, 215:211 | Cite as

Breeding new sweetpotato genotypes combining elevated content of two antagonistic traits of high dry matter and beta-carotene content in a high root yield background

  • Solomon O. AfuapeEmail author
  • Pangirayi B. Tongoona
  • Isaac K. Asante
  • Chiedozie N. Egesi
  • Grace Nwaigwe
  • Samuel K. Offei


This study was embarked upon to stack two key but inversely associated sweetpotato traits (dry matter and beta-carotene content) through conventional breeding methods. Thirty-seven elite sweetpotato genotypes were evaluated for both traits, and 15 parents comprising five orange-, five yellow- and five white-fleshed genotypes were selected from the 37 for hybridization. Using bi-parental mating fashion, an F1 progeny population for both traits was developed. Of the 13 families developed, eight families had above 30% of the progenies made of orange-fleshed (high beta-carotene) genotypes with three families having at least 50% of the progenies as OFSP. All the families (except two) showed wide variation for beta-carotene content (range 0.15–12.39 mg/100gFW) with some progenies exhibiting transgressive segregation. For dry matter content, most of the progenies across families had dry matter content > 30%. Overall, 17 high yielding F1 genotypes that combined elevated beta-carotene and dry matter content were identified. These 17 genotypes showed that although a strong inverse relationship exists between dry matter and beta-carotene, the relationship does not make the development of genotypes expressing both traits totally impossible through conventional breeding. These 17 superior genotypes that combine both traits will also serve as elite genetic background for many African sweetpotato breeding platforms in their quest to develop OFSP genotypes that meet the food culture of many African societies.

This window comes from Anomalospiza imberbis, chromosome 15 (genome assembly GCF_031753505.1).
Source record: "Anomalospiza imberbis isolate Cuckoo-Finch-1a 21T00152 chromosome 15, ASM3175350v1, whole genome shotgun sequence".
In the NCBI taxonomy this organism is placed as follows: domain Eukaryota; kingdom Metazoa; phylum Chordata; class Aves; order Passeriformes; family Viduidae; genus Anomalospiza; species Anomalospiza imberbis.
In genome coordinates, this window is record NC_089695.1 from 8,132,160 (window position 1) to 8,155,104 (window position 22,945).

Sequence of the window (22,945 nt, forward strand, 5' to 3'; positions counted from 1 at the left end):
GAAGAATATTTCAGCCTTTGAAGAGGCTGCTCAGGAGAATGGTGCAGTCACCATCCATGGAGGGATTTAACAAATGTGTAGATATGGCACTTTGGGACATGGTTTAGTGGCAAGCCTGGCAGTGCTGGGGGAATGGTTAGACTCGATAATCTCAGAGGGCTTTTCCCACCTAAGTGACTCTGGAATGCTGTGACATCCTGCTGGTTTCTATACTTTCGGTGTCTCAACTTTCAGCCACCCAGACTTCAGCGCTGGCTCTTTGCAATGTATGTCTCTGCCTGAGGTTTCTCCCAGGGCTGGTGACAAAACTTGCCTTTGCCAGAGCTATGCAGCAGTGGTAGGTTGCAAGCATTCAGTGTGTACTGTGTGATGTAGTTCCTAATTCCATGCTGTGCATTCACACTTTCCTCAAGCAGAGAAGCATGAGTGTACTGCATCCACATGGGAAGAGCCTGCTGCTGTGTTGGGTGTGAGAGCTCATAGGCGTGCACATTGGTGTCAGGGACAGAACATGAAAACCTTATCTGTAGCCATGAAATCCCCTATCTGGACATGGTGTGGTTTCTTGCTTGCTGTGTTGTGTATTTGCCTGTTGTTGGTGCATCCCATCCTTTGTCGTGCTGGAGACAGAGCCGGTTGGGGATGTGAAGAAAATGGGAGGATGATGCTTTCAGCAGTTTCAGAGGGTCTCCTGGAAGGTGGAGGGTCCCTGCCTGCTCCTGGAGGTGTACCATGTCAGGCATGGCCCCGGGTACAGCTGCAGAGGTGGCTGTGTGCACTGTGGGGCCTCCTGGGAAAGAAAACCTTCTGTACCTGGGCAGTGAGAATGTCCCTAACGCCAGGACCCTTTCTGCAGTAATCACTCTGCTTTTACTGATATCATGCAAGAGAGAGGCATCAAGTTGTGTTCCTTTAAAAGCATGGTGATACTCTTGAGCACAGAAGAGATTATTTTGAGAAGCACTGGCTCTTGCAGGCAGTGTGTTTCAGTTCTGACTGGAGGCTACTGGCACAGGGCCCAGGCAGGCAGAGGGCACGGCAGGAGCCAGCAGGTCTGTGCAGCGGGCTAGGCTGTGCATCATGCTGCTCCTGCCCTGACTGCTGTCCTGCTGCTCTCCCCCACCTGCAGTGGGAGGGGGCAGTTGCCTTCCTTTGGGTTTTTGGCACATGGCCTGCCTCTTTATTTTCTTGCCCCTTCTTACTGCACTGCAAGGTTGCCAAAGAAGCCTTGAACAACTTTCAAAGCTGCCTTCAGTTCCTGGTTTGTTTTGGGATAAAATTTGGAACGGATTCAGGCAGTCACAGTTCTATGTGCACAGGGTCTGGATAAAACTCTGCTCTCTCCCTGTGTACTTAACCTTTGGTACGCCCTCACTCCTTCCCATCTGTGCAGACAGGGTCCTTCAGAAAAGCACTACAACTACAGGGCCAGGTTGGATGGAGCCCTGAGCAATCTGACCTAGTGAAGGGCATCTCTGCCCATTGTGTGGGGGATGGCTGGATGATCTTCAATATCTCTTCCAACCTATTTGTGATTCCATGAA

Sweetpotato Germplasm evaluation OFSP development Dry matter Beta-carotene F1 progenies 



This study was part of the PhD Thesis research awarded the first author by the West African Centre for Crop Improvement (WACCI), University of Ghana, Legon PhD Fellowship Program, and with the financial assistance from the Alliance for Green Revolution in Africa (AGRA). Dr. Edward Carey and Dr. Robert Mwanga of the International Potato Center are acknowledged for their immense guidance during the research phase. The Management of the National Root Crops Research Institute, Umudike, Nigeria, and the entire Staff of the Sweetpotato Program of the Institute are appreciated for their help during the field trials.


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Copyright information

© Springer Nature B.V. 2019

Authors and Affiliations

  1. 1.National Root Crops Research Institute, UmudikeUmuahiaNigeria
  2. 2.West Africa Centre for Crop ImprovementUniversity of GhanaLegonGhana
  3. 3.International Institute of Tropical AgricultureIbadanNigeria

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